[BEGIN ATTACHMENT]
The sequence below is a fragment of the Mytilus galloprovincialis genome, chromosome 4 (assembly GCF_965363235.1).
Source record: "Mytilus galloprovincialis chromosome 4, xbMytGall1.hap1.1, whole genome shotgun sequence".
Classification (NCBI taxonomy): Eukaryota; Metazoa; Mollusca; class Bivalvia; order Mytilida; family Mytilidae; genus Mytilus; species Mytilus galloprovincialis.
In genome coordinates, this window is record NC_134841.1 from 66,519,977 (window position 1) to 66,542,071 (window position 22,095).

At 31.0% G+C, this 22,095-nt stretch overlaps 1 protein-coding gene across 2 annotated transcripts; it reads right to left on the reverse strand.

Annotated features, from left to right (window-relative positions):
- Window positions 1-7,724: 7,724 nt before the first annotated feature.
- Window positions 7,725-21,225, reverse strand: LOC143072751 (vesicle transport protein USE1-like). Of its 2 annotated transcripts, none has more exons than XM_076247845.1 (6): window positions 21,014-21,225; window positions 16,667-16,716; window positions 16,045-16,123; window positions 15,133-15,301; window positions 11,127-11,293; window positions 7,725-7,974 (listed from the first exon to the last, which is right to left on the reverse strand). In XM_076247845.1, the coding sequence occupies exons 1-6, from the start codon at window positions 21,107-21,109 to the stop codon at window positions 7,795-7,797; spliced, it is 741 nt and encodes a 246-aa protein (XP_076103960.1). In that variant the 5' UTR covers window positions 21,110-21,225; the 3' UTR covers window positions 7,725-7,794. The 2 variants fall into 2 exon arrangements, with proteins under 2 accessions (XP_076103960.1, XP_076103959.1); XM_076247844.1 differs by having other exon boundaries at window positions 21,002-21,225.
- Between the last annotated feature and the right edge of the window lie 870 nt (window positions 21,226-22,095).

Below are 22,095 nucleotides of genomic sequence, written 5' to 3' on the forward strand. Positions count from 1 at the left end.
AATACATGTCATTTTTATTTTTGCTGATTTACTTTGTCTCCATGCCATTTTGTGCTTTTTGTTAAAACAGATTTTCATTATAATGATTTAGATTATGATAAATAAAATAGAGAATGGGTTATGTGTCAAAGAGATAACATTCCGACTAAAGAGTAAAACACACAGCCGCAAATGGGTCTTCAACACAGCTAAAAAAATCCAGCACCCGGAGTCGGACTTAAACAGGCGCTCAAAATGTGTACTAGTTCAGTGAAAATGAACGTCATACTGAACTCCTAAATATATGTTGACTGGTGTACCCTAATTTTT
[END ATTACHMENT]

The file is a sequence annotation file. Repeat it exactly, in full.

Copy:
The sequence below is a fragment of the Mytilus galloprovincialis genome, chromosome 4 (assembly GCF_965363235.1).
Source record: "Mytilus galloprovincialis chromosome 4, xbMytGall1.hap1.1, whole genome shotgun sequence".
Classification (NCBI taxonomy): Eukaryota; Metazoa; Mollusca; class Bivalvia; order Mytilida; family Mytilidae; genus Mytilus; species Mytilus galloprovincialis.
In genome coordinates, this window is record NC_134841.1 from 66,519,977 (window position 1) to 66,542,071 (window position 22,095).

At 31.0% G+C, this 22,095-nt stretch overlaps 1 protein-coding gene across 2 annotated transcripts; it reads right to left on the reverse strand.

Annotated features, from left to right (window-relative positions):
- Window positions 1-7,724: 7,724 nt before the first annotated feature.
- Window positions 7,725-21,225, reverse strand: LOC143072751 (vesicle transport protein USE1-like). Of its 2 annotated transcripts, none has more exons than XM_076247845.1 (6): window positions 21,014-21,225; window positions 16,667-16,716; window positions 16,045-16,123; window positions 15,133-15,301; window positions 11,127-11,293; window positions 7,725-7,974 (listed from the first exon to the last, which is right to left on the reverse strand). In XM_076247845.1, the coding sequence occupies exons 1-6, from the start codon at window positions 21,107-21,109 to the stop codon at window positions 7,795-7,797; spliced, it is 741 nt and encodes a 246-aa protein (XP_076103960.1). In that variant the 5' UTR covers window positions 21,110-21,225; the 3' UTR covers window positions 7,725-7,794. The 2 variants fall into 2 exon arrangements, with proteins under 2 accessions (XP_076103960.1, XP_076103959.1); XM_076247844.1 differs by having other exon boundaries at window positions 21,002-21,225.
- Between the last annotated feature and the right edge of the window lie 870 nt (window positions 21,226-22,095).

Below are 22,095 nucleotides of genomic sequence, written 5' to 3' on the forward strand. Positions count from 1 at the left end.
AATACATGTCATTTTTATTTTTGCTGATTTACTTTGTCTCCATGCCATTTTGTGCTTTTTGTTAAAACAGATTTTCATTATAATGATTTAGATTATGATAAATAAAATAGAGAATGGGTTATGTGTCAAAGAGATAACATTCCGACTAAAGAGTAAAACACACAGCCGCAAATGGGTCTTCAACACAGCTAAAAAAATCCAGCACCCGGAGTCGGACTTAAACAGGCGCTCAAAATGTGTACTAGTTCAGTGAAAATGAACGTCATACTGAACTCCTAAATATATGTTGACTGGTGTACCCTAATTTTT